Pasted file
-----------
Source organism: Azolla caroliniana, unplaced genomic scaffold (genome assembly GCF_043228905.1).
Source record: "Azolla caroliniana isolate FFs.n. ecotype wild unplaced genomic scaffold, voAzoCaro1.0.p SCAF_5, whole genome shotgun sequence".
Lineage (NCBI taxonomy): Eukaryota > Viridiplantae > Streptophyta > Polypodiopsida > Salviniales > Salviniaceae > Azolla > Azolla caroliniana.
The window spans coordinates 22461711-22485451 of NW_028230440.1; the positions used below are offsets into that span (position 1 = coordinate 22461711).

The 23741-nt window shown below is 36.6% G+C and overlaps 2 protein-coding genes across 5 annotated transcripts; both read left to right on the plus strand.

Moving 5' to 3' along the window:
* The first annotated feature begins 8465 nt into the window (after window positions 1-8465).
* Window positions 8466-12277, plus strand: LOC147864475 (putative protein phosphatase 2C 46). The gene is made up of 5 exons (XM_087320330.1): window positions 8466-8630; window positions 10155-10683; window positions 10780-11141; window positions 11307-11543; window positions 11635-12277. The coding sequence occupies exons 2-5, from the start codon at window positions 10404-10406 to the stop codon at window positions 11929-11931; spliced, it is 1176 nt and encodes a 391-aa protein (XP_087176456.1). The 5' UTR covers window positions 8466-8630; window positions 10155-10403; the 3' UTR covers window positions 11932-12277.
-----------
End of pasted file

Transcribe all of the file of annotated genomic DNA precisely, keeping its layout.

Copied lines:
Source organism: Azolla caroliniana, unplaced genomic scaffold (genome assembly GCF_043228905.1).
Source record: "Azolla caroliniana isolate FFs.n. ecotype wild unplaced genomic scaffold, voAzoCaro1.0.p SCAF_5, whole genome shotgun sequence".
Lineage (NCBI taxonomy): Eukaryota > Viridiplantae > Streptophyta > Polypodiopsida > Salviniales > Salviniaceae > Azolla > Azolla caroliniana.
The window spans coordinates 22461711-22485451 of NW_028230440.1; the positions used below are offsets into that span (position 1 = coordinate 22461711).

The 23741-nt window shown below is 36.6% G+C and overlaps 2 protein-coding genes across 5 annotated transcripts; both read left to right on the plus strand.

Moving 5' to 3' along the window:
* The first annotated feature begins 8465 nt into the window (after window positions 1-8465).
* Window positions 8466-12277, plus strand: LOC147864475 (putative protein phosphatase 2C 46). The gene is made up of 5 exons (XM_087320330.1): window positions 8466-8630; window positions 10155-10683; window positions 10780-11141; window positions 11307-11543; window positions 11635-12277. The coding sequence occupies exons 2-5, from the start codon at window positions 10404-10406 to the stop codon at window positions 11929-11931; spliced, it is 1176 nt and encodes a 391-aa protein (XP_087176456.1). The 5' UTR covers window positions 8466-8630; window positions 10155-10403; the 3' UTR covers window positions 11932-12277.